The nation’s top consumer regulator announced Tuesday that is filing a lawsuit against consumer credit reporting company TransUnion and a former top executives for violating a 2017 law enforcement order that blocked the company from engaging in deceptive marketing practices,
“TransUnion’s conduct made it crystal clear that the company is an out-of-control repeat offender that must be held accountable,” Consumer Financial Protection Bureau Director Rohit Chopra told reporters at a virtual press conference. “TransUnion’s leadership is either unwilling or incapable of operating its businesses lawfully.”
The case centers around allegations that the company deceptively marketed its credit report and credit-monitoring services to U.S. consumers by using “digital dark patterns” to trick them into buying subscriptions and making it difficult to cancel those subscriptions.
The CFPB said that TransUnion asked customers, who were seeking a free annual credit report the company is required to provide under federal law, to enter credit card information as part of what appeared to be an identity-verification process.
The agency said the company then “integrated deceptive buttons” into its website that made customers think they could access their credit score for free, in addition to the free report.
“In reality, clicking this button signed customers up for recurring monthly charges using the credit card information they had provided,” the CFPB said in a press release. “For consumers looking for a way out of their subscriptions, TransUnion not only failed to offer a simple mechanism for cancellation, it actively made it arduous for consumers to cancel through clever uses of font and color on its website.”
The problem of companies using “dark patterns” to trick consumers into buying subscriptions or other products and services they don’t want is “something that’s a broader problem throughout the marketplace,” a senior CFPB official told reporters. “And certainly if we find other actors engaging in similar conduct…we will bring enforcement actions.”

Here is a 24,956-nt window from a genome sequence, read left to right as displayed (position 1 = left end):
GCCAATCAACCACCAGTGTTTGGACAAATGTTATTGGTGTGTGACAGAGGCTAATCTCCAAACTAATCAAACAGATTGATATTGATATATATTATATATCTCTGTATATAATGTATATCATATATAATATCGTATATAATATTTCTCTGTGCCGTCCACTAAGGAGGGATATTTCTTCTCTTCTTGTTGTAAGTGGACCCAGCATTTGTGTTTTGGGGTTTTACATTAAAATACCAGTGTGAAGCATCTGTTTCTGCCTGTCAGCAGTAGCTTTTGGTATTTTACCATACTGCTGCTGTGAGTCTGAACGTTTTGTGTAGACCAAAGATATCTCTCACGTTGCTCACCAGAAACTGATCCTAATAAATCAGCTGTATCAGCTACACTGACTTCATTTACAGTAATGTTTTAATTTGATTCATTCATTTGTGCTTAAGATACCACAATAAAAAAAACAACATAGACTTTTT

In addition to suing the company, the CFPB’s lawsuit is aimed against executive John Danaher, who has led the consumer facing side of TransUnion’s business since 2004, though the CFPB said that Danaher has recently “separated” from TransUnion.
“The claims made by the CFPB against TransUnion and John Danaher, a former executive, are meritless and in no way reflect the consumer-first approach we take to managing all our businesses,” TransUnion said in a statement in response to the lawsuit.
“Rather than providing any supervisory guidance on this matter and advising TransUnion of its concerns — like a responsible regulator would — the CFPB stayed silent and saved their claims for inclusion in a lawsuit,” the statement continued. “Despite TransUnion’s months-long, good faith efforts to resolve this matter, CFPB’s current leadership refused to meet with us and were determined to litigate and seek headlines.”